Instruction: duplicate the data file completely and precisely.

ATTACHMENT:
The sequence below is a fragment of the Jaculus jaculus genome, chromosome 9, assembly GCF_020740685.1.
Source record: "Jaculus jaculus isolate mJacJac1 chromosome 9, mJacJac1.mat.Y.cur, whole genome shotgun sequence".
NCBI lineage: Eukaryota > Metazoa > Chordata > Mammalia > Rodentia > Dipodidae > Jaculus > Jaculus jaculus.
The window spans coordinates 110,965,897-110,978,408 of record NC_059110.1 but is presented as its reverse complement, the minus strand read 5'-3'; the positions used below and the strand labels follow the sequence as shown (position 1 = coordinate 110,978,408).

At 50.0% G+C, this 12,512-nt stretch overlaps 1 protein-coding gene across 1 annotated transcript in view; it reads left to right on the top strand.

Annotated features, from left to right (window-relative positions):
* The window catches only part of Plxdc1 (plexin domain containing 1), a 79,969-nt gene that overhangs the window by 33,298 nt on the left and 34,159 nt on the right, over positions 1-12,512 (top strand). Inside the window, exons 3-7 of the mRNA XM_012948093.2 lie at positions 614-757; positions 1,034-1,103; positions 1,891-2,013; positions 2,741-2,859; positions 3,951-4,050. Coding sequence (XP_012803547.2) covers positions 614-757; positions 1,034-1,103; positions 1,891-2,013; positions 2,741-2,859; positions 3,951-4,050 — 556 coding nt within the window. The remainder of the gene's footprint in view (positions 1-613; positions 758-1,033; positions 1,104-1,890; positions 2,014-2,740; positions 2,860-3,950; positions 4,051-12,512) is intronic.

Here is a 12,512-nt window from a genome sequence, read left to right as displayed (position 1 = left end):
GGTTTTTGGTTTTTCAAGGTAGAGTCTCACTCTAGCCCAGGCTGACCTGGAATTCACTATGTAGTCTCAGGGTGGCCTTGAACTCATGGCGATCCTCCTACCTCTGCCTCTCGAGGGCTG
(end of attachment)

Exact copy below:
The sequence below is a fragment of the Jaculus jaculus genome, chromosome 9, assembly GCF_020740685.1.
Source record: "Jaculus jaculus isolate mJacJac1 chromosome 9, mJacJac1.mat.Y.cur, whole genome shotgun sequence".
NCBI lineage: Eukaryota > Metazoa > Chordata > Mammalia > Rodentia > Dipodidae > Jaculus > Jaculus jaculus.
The window spans coordinates 110,965,897-110,978,408 of record NC_059110.1 but is presented as its reverse complement, the minus strand read 5'-3'; the positions used below and the strand labels follow the sequence as shown (position 1 = coordinate 110,978,408).

At 50.0% G+C, this 12,512-nt stretch overlaps 1 protein-coding gene across 1 annotated transcript in view; it reads left to right on the top strand.

Annotated features, from left to right (window-relative positions):
* The window catches only part of Plxdc1 (plexin domain containing 1), a 79,969-nt gene that overhangs the window by 33,298 nt on the left and 34,159 nt on the right, over positions 1-12,512 (top strand). Inside the window, exons 3-7 of the mRNA XM_012948093.2 lie at positions 614-757; positions 1,034-1,103; positions 1,891-2,013; positions 2,741-2,859; positions 3,951-4,050. Coding sequence (XP_012803547.2) covers positions 614-757; positions 1,034-1,103; positions 1,891-2,013; positions 2,741-2,859; positions 3,951-4,050 — 556 coding nt within the window. The remainder of the gene's footprint in view (positions 1-613; positions 758-1,033; positions 1,104-1,890; positions 2,014-2,740; positions 2,860-3,950; positions 4,051-12,512) is intronic.

Here is a 12,512-nt window from a genome sequence, read left to right as displayed (position 1 = left end):
GGTTTTTGGTTTTTCAAGGTAGAGTCTCACTCTAGCCCAGGCTGACCTGGAATTCACTATGTAGTCTCAGGGTGGCCTTGAACTCATGGCGATCCTCCTACCTCTGCCTCTCGAGGGCTG